I am so honored to have a guest author write a post for my blog. SusieShy45, another WordPress blogger, has been a friend of mine for years through our contact on WordPress Blogs. She has grown Moringa trees from fallen stems into large trees. She has written to me of her experience and has given her consent for me to present it here. Thanks so much Susie. You can read more about Susie and follow her posts here: Susie Shy 45.
Moringa trees are a favorite tree of Indians- particularly South Indians- it can grow in warm dry rainless climates like in the Middle Eastern desert where a large number of the population has emigrated from South India. In a storm about 5 years ago, I got the watchman of our compound to get me fallen stems from moringa trees to plant in my backyard. This was in the heart of summer. Constant watering during the summer kept the plants alive, until they established roots. And then they survived on their own through the desert summer. By winter of that year, the leaves were green and the tree had started flowering. The flowers are creamy in colour and grow in bunches. They are used for cooking too- of course after removal of the stamens and pistils. Flowers are washed thoroughly to remove insects as they are a major source of nectar. The moringa tree loves the sun and direct sunlight, explaining why they are doing so well in the Middle East. And it is classified as a drought resistant plant, so does not require much watering. The tree grows tall in order to capture the sunlight.
Later the flowers turn to the moringa fruit, which is a delicacy and is used in many curries and sautes. The pulp from inside the fruit is what is edible, though the fruit is cut into small pieces and cooked – skin and all- only the soft part inside the fruit is eaten after they are cooked.
The leaves can be eaten any time, they are a good source of iron, folic acid, vitamin C. For us,eating moringa leaves in various sautees and curries, is supposedly responsible for the long, thick, black hair of many south Indians.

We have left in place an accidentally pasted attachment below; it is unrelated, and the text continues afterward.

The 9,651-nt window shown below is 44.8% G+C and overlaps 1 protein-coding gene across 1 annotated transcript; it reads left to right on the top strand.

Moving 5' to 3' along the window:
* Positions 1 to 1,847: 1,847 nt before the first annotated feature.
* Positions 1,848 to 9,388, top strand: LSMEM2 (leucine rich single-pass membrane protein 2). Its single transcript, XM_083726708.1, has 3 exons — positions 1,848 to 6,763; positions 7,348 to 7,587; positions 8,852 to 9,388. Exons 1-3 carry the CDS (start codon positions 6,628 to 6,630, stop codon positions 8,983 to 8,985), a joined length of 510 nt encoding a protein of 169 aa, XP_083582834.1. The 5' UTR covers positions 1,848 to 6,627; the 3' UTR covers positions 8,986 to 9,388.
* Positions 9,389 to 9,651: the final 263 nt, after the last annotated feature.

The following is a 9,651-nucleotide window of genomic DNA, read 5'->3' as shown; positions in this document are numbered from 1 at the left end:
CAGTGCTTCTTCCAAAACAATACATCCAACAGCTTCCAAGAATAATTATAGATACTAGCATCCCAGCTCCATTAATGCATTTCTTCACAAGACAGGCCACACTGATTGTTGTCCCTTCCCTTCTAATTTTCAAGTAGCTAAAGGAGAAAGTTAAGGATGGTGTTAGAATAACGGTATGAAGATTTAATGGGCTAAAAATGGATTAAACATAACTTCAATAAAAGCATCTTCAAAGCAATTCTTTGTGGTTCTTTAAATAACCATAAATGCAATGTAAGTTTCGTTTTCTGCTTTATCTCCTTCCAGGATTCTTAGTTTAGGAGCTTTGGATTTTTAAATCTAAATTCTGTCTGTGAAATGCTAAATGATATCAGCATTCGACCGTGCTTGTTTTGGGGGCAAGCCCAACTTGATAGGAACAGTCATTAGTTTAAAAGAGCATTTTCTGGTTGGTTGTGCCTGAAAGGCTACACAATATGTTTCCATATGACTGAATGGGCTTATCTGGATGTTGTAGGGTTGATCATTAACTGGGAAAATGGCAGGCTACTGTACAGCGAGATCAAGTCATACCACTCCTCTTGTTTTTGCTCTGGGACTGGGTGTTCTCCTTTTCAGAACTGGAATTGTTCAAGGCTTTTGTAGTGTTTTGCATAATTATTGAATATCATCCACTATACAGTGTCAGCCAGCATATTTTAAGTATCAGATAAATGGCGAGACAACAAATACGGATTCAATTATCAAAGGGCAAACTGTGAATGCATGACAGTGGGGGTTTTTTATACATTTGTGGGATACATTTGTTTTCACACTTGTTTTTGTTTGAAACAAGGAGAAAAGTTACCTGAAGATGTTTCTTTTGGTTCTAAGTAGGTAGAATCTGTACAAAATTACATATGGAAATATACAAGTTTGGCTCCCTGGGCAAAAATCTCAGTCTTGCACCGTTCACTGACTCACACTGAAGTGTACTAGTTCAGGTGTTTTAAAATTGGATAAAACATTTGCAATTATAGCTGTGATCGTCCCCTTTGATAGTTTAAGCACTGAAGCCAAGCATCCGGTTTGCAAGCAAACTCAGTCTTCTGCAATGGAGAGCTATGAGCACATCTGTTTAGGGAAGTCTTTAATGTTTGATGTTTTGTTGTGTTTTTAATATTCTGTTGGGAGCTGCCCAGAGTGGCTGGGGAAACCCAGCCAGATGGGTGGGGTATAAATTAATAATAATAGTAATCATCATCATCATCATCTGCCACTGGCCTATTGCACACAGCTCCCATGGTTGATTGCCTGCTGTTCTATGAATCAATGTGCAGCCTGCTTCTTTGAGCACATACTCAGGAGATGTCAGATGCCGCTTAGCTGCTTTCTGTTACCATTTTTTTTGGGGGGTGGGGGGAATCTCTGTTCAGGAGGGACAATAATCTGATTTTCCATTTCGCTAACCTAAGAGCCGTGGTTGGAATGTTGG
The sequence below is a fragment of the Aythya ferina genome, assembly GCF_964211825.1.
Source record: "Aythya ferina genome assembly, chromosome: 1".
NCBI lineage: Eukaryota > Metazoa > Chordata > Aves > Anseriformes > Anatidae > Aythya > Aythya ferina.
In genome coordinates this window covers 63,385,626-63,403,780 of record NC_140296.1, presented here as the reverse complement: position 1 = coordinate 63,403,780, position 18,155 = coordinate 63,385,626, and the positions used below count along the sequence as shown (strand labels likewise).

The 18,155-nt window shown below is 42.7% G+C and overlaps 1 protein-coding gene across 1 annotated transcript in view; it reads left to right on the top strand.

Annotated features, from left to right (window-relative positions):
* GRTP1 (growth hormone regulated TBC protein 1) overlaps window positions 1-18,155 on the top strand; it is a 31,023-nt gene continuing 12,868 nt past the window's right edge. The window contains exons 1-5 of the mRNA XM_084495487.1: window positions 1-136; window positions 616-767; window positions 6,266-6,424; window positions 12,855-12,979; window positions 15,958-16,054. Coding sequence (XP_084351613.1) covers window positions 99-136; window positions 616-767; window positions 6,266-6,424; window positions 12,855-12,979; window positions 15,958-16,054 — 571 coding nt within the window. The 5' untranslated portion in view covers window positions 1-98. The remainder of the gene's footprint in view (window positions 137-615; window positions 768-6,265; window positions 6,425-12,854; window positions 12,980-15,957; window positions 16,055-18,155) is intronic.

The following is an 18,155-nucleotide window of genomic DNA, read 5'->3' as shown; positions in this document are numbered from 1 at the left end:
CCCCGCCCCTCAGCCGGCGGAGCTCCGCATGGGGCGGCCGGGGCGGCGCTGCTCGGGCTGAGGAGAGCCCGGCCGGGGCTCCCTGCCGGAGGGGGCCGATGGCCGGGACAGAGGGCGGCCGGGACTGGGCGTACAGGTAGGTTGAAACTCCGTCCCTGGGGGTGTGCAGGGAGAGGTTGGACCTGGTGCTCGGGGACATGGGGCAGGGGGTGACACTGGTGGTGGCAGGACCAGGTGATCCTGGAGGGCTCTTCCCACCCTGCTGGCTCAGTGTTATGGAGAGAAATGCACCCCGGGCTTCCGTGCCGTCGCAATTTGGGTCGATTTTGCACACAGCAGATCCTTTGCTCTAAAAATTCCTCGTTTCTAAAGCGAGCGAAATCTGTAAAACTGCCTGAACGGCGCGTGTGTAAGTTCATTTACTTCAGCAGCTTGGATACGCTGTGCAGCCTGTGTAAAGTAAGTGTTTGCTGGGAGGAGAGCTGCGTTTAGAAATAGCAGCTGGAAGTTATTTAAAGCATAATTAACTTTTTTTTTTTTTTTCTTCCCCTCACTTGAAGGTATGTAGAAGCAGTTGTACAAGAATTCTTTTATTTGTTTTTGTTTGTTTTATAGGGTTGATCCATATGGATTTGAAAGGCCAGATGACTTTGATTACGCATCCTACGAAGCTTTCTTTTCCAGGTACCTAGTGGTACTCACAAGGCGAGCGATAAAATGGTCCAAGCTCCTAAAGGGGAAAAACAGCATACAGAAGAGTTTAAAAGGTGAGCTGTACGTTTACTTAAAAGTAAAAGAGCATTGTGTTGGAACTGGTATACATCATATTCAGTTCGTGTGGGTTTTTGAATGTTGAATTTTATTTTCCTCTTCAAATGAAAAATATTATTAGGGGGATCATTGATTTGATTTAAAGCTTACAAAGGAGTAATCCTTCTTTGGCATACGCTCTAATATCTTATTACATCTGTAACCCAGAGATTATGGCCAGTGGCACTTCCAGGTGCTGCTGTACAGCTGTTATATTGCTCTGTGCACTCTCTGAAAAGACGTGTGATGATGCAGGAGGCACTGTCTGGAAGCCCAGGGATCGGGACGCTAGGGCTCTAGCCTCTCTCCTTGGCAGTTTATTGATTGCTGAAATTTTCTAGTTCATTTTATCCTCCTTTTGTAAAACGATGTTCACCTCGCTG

Here are some more photographs of Susie’s Moringa trees.
The flowers are edible.
Doves and other birds live on the tree.
Thanks Susie for the article and the great photographs.
4 thoughts on “Plants – Moringa oleifera ( Part 2 )”
Oh my dear Susie….I had no idea . Just recently learning about this wonderful tree and now I’m learning you grow them . Not at all sure they would grow in my area but Wow…it would be good if it would.
Oh BC and Kathy,
Thank you for taking the time to read this post. We have so many moringa stories. Moringa is supposed to be the next health thing. And we had it all along in our backyards.
It doesn’t taste good- that much I can say- the tannins or something give it a bitter taste but one can get used to it.
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Hi Susie and BC, I wanted to let you know the variety of moringa I found is a dwarf bush/tree. The company where I purchased the seeds advised to grow it in our area as an annual. I have it in three separate growing condition, one in the house, some in outdoor pots (which in reality are dollar store buckets, and that’s a whole other post) and also two in my garden. I have some more waiting on sprouting, and I also seem to have misplaced one. How does one misplace a plant? 🤔
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